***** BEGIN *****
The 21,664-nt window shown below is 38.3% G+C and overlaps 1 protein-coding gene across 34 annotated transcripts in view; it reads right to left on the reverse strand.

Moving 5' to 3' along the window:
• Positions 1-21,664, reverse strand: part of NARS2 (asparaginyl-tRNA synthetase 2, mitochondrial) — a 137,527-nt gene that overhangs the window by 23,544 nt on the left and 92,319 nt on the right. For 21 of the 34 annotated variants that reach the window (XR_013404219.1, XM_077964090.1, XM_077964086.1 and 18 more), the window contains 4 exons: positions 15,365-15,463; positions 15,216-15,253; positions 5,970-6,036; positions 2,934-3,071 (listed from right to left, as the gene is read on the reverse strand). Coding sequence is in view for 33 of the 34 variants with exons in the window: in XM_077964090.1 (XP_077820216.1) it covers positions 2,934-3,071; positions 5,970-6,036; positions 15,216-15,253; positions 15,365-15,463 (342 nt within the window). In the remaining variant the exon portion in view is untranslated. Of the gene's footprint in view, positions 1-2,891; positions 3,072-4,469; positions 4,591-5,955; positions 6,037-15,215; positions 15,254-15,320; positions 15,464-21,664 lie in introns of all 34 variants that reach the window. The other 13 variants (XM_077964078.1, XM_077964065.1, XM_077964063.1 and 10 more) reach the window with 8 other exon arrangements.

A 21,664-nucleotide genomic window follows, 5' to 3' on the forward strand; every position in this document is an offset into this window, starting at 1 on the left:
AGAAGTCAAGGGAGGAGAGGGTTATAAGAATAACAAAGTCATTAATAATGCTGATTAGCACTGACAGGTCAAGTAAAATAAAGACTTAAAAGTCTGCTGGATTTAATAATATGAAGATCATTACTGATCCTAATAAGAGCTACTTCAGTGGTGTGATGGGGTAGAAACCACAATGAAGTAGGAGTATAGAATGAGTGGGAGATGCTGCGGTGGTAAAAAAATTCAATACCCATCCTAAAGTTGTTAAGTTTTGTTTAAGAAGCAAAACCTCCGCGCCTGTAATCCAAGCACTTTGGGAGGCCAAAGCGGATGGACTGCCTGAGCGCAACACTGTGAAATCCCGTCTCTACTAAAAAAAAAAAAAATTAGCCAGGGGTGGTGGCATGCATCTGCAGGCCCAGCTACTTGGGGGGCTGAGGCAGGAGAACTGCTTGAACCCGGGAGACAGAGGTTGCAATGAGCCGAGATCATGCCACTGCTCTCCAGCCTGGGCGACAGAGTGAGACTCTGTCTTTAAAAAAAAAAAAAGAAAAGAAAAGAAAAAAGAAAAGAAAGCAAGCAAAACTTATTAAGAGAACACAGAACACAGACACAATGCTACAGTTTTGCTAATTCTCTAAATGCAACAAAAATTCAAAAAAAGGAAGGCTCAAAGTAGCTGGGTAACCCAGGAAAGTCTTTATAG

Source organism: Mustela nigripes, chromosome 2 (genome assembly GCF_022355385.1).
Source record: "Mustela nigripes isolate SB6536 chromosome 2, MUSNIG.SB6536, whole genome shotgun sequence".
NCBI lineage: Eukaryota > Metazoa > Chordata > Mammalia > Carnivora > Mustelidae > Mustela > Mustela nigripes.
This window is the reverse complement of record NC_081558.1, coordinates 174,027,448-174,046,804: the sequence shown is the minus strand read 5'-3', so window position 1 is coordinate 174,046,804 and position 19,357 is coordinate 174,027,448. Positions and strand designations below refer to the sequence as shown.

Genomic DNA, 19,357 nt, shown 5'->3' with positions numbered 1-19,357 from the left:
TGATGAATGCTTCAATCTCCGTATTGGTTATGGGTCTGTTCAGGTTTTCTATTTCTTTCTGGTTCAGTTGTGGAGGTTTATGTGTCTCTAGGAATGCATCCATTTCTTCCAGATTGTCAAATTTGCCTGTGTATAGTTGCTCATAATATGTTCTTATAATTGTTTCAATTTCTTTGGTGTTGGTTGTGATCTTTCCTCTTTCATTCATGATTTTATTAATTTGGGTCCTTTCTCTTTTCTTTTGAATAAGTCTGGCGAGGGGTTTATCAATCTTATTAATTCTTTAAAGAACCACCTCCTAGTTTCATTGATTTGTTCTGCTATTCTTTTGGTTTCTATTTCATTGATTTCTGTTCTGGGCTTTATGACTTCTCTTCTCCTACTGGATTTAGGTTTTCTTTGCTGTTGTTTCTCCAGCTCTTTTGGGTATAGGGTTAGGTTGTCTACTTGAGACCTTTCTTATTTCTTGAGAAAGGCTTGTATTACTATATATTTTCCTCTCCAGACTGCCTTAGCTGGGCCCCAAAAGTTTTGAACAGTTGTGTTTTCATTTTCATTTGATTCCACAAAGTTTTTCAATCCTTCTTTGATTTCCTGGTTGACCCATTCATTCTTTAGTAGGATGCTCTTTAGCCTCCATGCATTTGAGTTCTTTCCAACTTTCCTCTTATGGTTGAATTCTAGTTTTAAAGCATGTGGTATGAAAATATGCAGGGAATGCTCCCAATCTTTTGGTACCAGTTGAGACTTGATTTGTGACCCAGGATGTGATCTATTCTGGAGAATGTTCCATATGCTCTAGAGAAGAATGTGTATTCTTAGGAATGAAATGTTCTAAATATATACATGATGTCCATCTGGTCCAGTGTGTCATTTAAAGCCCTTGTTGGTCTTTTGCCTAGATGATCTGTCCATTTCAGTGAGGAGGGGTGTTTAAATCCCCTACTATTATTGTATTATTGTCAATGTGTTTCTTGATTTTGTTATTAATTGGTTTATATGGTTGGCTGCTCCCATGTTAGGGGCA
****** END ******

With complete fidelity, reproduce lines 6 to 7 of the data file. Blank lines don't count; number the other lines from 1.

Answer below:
Source organism: Mustela nigripes, chromosome 2 (genome assembly GCF_022355385.1).
Source record: "Mustela nigripes isolate SB6536 chromosome 2, MUSNIG.SB6536, whole genome shotgun sequence".